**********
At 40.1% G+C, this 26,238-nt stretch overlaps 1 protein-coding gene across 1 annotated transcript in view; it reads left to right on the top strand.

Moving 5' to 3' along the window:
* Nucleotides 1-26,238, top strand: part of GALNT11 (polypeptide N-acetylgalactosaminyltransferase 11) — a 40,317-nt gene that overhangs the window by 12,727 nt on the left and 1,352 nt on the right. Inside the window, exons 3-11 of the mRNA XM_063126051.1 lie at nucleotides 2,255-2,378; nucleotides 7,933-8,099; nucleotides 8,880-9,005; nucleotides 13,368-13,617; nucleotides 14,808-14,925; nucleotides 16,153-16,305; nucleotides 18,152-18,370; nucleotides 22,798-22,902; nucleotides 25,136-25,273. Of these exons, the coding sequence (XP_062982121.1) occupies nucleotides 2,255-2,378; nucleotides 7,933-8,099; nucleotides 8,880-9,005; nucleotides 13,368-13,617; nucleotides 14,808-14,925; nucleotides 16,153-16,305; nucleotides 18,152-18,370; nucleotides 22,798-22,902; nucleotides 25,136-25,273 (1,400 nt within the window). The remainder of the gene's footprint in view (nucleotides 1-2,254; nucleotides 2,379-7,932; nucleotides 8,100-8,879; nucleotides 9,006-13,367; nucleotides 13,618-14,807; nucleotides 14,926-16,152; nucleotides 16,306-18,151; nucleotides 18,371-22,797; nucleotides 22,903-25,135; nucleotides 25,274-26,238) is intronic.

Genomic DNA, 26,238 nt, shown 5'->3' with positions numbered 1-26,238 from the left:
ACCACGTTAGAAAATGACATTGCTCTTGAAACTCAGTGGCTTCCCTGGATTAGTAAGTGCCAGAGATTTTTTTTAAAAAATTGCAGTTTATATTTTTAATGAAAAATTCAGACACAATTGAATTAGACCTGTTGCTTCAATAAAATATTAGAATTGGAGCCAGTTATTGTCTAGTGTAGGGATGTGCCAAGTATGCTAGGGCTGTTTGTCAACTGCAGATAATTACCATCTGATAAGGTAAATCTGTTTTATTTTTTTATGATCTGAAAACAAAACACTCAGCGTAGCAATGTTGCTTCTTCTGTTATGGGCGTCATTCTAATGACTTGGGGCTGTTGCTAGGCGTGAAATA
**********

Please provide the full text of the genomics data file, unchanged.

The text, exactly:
At 40.1% G+C, this 26,238-nt stretch overlaps 1 protein-coding gene across 1 annotated transcript in view; it reads left to right on the top strand.

Moving 5' to 3' along the window:
* Nucleotides 1-26,238, top strand: part of GALNT11 (polypeptide N-acetylgalactosaminyltransferase 11) — a 40,317-nt gene that overhangs the window by 12,727 nt on the left and 1,352 nt on the right. Inside the window, exons 3-11 of the mRNA XM_063126051.1 lie at nucleotides 2,255-2,378; nucleotides 7,933-8,099; nucleotides 8,880-9,005; nucleotides 13,368-13,617; nucleotides 14,808-14,925; nucleotides 16,153-16,305; nucleotides 18,152-18,370; nucleotides 22,798-22,902; nucleotides 25,136-25,273. Of these exons, the coding sequence (XP_062982121.1) occupies nucleotides 2,255-2,378; nucleotides 7,933-8,099; nucleotides 8,880-9,005; nucleotides 13,368-13,617; nucleotides 14,808-14,925; nucleotides 16,153-16,305; nucleotides 18,152-18,370; nucleotides 22,798-22,902; nucleotides 25,136-25,273 (1,400 nt within the window). The remainder of the gene's footprint in view (nucleotides 1-2,254; nucleotides 2,379-7,932; nucleotides 8,100-8,879; nucleotides 9,006-13,367; nucleotides 13,618-14,807; nucleotides 14,926-16,152; nucleotides 16,306-18,151; nucleotides 18,371-22,797; nucleotides 22,903-25,135; nucleotides 25,274-26,238) is intronic.

Genomic DNA, 26,238 nt, shown 5'->3' with positions numbered 1-26,238 from the left:
ACCACGTTAGAAAATGACATTGCTCTTGAAACTCAGTGGCTTCCCTGGATTAGTAAGTGCCAGAGATTTTTTTTAAAAAATTGCAGTTTATATTTTTAATGAAAAATTCAGACACAATTGAATTAGACCTGTTGCTTCAATAAAATATTAGAATTGGAGCCAGTTATTGTCTAGTGTAGGGATGTGCCAAGTATGCTAGGGCTGTTTGTCAACTGCAGATAATTACCATCTGATAAGGTAAATCTGTTTTATTTTTTTATGATCTGAAAACAAAACACTCAGCGTAGCAATGTTGCTTCTTCTGTTATGGGCGTCATTCTAATGACTTGGGGCTGTTGCTAGGCGTGAAATA